The Fall of the House of Usher by Edgar Allan Poe

UsherThe Fall of the House of Usher is one of the books from my classic club list and is also probably one of those books where most people are already more than familiar with the story.

The book is only a short story, probably about 50 pages and originally published in 1839 is considered to be one of Poe’s most famous works and a perfect example of his ability to make every sentence and reference meaningful.

The premise of the story is the failing line of the House of Usher.  The whys and wherefores of this are never discussed but clearly the family seems to be doomed or cursed – or at least they believe themselves to be so!

At the start of the story the narrator is asked to visit his friend Roderick who believes himself to be terminally ill.  Even though the two are best friends they haven’t seen each other for many years and so it comes as a surprise to the narrator to find Roderick in such a poor condition!  It comes as an even greater surprise to find that he has a twin sister who herself seems to be suffering from a severe condition and in fact dies within days of the narrator’s arrival and is placed in a tomb in the cellars of the Usher Mansion.

I won’t go any further in terms of the plot as this is only a short story.

For me this was a reread, and on top of that I have also seen the Vincent Price movie and read a re-imagining of the story called The Fall by Bethany Griffin.  I think having read this in what I like to consider my ‘romantic’ years – in that I now romanticise all of those books and love them unconditionally – it was good to go back and check this out to see how I feel about it now.

I would probably say that whilst I don’t find this as creepy as I did on my first read, and I also don’t imagine many horror readers in this age will find it scary, it still has a fantastically gothic feel.  The tone of the writing, which no doubt appears flowery and excessive compared to modern books, is actually a style that I love to revisit.  I can read a book like this with almost a voice over running inside my head as though I’m being told the tale (like one of those old movies that starts off with a voice over – there’s just something so story time about it!).  It’s just so wonderfully old fashioned and ornate and yet at the same time, being a short novel, incredibly meaningful in what it manages to pack into such a limited space.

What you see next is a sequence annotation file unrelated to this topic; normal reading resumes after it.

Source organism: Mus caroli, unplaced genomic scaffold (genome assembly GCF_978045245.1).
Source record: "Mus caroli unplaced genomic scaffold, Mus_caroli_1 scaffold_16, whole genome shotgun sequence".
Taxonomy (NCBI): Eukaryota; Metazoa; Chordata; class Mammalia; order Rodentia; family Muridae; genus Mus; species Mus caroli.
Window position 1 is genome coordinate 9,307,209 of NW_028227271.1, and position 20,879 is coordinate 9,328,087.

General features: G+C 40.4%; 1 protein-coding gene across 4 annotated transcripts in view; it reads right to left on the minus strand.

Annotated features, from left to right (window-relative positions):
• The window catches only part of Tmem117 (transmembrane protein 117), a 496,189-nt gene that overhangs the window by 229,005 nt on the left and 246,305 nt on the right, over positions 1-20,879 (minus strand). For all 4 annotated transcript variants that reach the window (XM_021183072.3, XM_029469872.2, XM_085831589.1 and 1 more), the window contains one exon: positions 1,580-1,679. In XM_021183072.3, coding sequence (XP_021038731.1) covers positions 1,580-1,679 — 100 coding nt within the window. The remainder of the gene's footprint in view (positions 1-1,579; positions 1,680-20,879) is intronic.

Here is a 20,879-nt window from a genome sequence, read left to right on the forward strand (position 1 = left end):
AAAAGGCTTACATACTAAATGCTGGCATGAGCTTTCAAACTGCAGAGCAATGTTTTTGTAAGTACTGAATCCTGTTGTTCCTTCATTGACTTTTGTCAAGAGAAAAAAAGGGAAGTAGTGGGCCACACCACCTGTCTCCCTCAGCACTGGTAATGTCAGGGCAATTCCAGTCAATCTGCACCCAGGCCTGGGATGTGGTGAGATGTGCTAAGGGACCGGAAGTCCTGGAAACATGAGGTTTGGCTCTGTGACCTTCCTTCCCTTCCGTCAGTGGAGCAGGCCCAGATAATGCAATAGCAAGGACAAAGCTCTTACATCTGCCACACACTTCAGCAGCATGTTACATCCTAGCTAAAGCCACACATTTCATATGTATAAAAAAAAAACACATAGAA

A macabre tale, peopled with fragile minds, heightened psychosis and fuelled by massive hypochondria set in a bleak environment in a dark and dilapidated mansion that adds fuel to an already overburdened mind.  Were the Ushers under a curse, is the house sentient or is the mind a powerful instrument that can indeed lead to self fulfilling prophecies of doom.

This is, as I said, only a short story.  The words need to be savoured and it is in no way a slasher type of story.  The horror in this story comes from the mind and the tortures it can create – or does it?

What this has definitely succeeded in doing is making me want to revisit some more of Poe’s work which I will definitely do in the future as I’d like to compare the feelings I now have for the stories.

TCC

 

 

 

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15 Responses to “The Fall of the House of Usher by Edgar Allan Poe”

  1. Cathy746books

    I’ve seen this as a stage play but have never read the book. Sounds great though!

    • @lynnsbooks

      It’s very good and has a great impact considering it’s only a short book. Atmospheric and gothic.
      Lynn 😀

  2. jessicabookworm

    I am glad you enjoyed your read and ticked another book off your Classics Club list. Because of popular culture I roughly know Poe’s stores but I am yet to read one myself.

    • @lynnsbooks

      This is only short and rereading it I could have happily read a longer version! But Poe has a way of packing a lot into a little space. Dark and gothic.
      Lynn 😀

  3. maddalena@spaceandsorcery

    These works are called ‘classics’ for a reason, indeed. No matter how much time passed since their creation, they retain some form of timelessness that helps us appreciate them even when we grow accustomed to a very different style of writing.

  4. Mogsy @ BiblioSanctum

    Oh what a classic! But I think that’s the problem with dark books written a long time ago, I don’t think many horror readers in this day and age will find it creepy either, we’re exposed to so much worse these days 😛

    • @lynnsbooks

      Haha – yes, people want the slashers don’t they. I like the psychological I must admit.
      Lynn 😀

  5. Rebecca

    Love Edgar Allen Poe- his stories are some of the only classics I actually enjoy! My favorite is the Masque of the Red Death.

    • @lynnsbooks

      Ohh, that shall be my next then – thanks! Did you read any of the retellings – I read one for the House of Usher and the same author I think also did a retelling of the Red Death.
      Lynn 😀

      • Rebecca

        I didn’t even know retellings of these existed until you mentioned one! 😀

      • @lynnsbooks

        I quite enjoyed it and might go back and read the other retelling I have.
        Lynn 😀

  6. Lisa (@TenaciousReader)

    You know, I have always said I grew up loving horror, but I never read “slasher” type of stuff. Its part of the reason why I never liked giving a label to it. Poe is one of those required authors I had to read in high school and found I really loved them.

    • @lynnsbooks

      Ahh, interesting – he’s almost understated isn’t he? Did you like the Usher book?

  7. April: My Month in Review | Books and travelling with Lynn

    […] The Fall of the House of Usher by Edgar Allan Poe […]

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